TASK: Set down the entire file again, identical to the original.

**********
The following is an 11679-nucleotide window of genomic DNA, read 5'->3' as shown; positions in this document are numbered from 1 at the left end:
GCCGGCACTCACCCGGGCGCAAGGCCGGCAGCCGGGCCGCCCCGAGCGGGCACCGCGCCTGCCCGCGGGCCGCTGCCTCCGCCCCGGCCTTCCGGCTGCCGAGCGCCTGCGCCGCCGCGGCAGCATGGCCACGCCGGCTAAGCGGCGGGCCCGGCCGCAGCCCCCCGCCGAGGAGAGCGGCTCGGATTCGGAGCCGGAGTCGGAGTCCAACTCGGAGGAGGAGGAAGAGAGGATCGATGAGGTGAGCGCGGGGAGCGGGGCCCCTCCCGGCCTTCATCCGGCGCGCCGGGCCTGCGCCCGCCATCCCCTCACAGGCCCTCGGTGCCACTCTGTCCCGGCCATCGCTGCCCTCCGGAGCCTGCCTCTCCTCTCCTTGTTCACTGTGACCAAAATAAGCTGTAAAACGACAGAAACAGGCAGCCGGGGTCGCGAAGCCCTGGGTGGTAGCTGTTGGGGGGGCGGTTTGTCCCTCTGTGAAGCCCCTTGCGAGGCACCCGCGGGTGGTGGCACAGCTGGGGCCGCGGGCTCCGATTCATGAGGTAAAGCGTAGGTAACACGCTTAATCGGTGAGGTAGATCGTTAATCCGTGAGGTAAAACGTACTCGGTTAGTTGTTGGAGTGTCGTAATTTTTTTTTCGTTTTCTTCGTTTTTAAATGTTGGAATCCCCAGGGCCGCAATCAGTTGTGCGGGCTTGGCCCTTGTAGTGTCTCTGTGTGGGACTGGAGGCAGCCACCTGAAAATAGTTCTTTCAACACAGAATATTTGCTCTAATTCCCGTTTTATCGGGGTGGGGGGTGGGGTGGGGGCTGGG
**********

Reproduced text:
The following is an 11679-nucleotide window of genomic DNA, read 5'->3' as shown; positions in this document are numbered from 1 at the left end:
GCCGGCACTCACCCGGGCGCAAGGCCGGCAGCCGGGCCGCCCCGAGCGGGCACCGCGCCTGCCCGCGGGCCGCTGCCTCCGCCCCGGCCTTCCGGCTGCCGAGCGCCTGCGCCGCCGCGGCAGCATGGCCACGCCGGCTAAGCGGCGGGCCCGGCCGCAGCCCCCCGCCGAGGAGAGCGGCTCGGATTCGGAGCCGGAGTCGGAGTCCAACTCGGAGGAGGAGGAAGAGAGGATCGATGAGGTGAGCGCGGGGAGCGGGGCCCCTCCCGGCCTTCATCCGGCGCGCCGGGCCTGCGCCCGCCATCCCCTCACAGGCCCTCGGTGCCACTCTGTCCCGGCCATCGCTGCCCTCCGGAGCCTGCCTCTCCTCTCCTTGTTCACTGTGACCAAAATAAGCTGTAAAACGACAGAAACAGGCAGCCGGGGTCGCGAAGCCCTGGGTGGTAGCTGTTGGGGGGGCGGTTTGTCCCTCTGTGAAGCCCCTTGCGAGGCACCCGCGGGTGGTGGCACAGCTGGGGCCGCGGGCTCCGATTCATGAGGTAAAGCGTAGGTAACACGCTTAATCGGTGAGGTAGATCGTTAATCCGTGAGGTAAAACGTACTCGGTTAGTTGTTGGAGTGTCGTAATTTTTTTTTCGTTTTCTTCGTTTTTAAATGTTGGAATCCCCAGGGCCGCAATCAGTTGTGCGGGCTTGGCCCTTGTAGTGTCTCTGTGTGGGACTGGAGGCAGCCACCTGAAAATAGTTCTTTCAACACAGAATATTTGCTCTAATTCCCGTTTTATCGGGGTGGGGGGTGGGGTGGGGGCTGGG